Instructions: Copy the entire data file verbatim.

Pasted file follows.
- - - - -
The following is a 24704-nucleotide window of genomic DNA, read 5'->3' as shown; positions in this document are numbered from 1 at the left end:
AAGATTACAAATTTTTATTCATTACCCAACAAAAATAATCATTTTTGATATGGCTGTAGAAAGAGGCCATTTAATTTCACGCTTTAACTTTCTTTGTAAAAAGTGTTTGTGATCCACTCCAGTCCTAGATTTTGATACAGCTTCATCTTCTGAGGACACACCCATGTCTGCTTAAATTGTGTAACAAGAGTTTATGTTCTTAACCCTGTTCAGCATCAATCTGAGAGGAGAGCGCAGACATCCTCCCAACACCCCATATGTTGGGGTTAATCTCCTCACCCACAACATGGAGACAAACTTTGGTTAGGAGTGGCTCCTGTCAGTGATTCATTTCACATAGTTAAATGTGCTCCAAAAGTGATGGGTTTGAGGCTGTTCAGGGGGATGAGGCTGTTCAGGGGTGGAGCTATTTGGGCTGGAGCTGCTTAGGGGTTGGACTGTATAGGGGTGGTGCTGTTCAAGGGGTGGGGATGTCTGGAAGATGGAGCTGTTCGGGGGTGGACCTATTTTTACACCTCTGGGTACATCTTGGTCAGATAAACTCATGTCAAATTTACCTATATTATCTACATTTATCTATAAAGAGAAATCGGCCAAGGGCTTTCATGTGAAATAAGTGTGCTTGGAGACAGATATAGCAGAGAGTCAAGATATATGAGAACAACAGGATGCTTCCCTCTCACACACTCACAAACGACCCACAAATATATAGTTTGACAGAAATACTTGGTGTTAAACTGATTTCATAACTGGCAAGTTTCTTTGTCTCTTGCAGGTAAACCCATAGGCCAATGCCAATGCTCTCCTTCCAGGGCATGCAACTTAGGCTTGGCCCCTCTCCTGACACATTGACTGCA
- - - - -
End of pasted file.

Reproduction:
The following is a 24704-nucleotide window of genomic DNA, read 5'->3' as shown; positions in this document are numbered from 1 at the left end:
AAGATTACAAATTTTTATTCATTACCCAACAAAAATAATCATTTTTGATATGGCTGTAGAAAGAGGCCATTTAATTTCACGCTTTAACTTTCTTTGTAAAAAGTGTTTGTGATCCACTCCAGTCCTAGATTTTGATACAGCTTCATCTTCTGAGGACACACCCATGTCTGCTTAAATTGTGTAACAAGAGTTTATGTTCTTAACCCTGTTCAGCATCAATCTGAGAGGAGAGCGCAGACATCCTCCCAACACCCCATATGTTGGGGTTAATCTCCTCACCCACAACATGGAGACAAACTTTGGTTAGGAGTGGCTCCTGTCAGTGATTCATTTCACATAGTTAAATGTGCTCCAAAAGTGATGGGTTTGAGGCTGTTCAGGGGGATGAGGCTGTTCAGGGGTGGAGCTATTTGGGCTGGAGCTGCTTAGGGGTTGGACTGTATAGGGGTGGTGCTGTTCAAGGGGTGGGGATGTCTGGAAGATGGAGCTGTTCGGGGGTGGACCTATTTTTACACCTCTGGGTACATCTTGGTCAGATAAACTCATGTCAAATTTACCTATATTATCTACATTTATCTATAAAGAGAAATCGGCCAAGGGCTTTCATGTGAAATAAGTGTGCTTGGAGACAGATATAGCAGAGAGTCAAGATATATGAGAACAACAGGATGCTTCCCTCTCACACACTCACAAACGACCCACAAATATATAGTTTGACAGAAATACTTGGTGTTAAACTGATTTCATAACTGGCAAGTTTCTTTGTCTCTTGCAGGTAAACCCATAGGCCAATGCCAATGCTCTCCTTCCAGGGCATGCAACTTAGGCTTGGCCCCTCTCCTGACACATTGACTGCA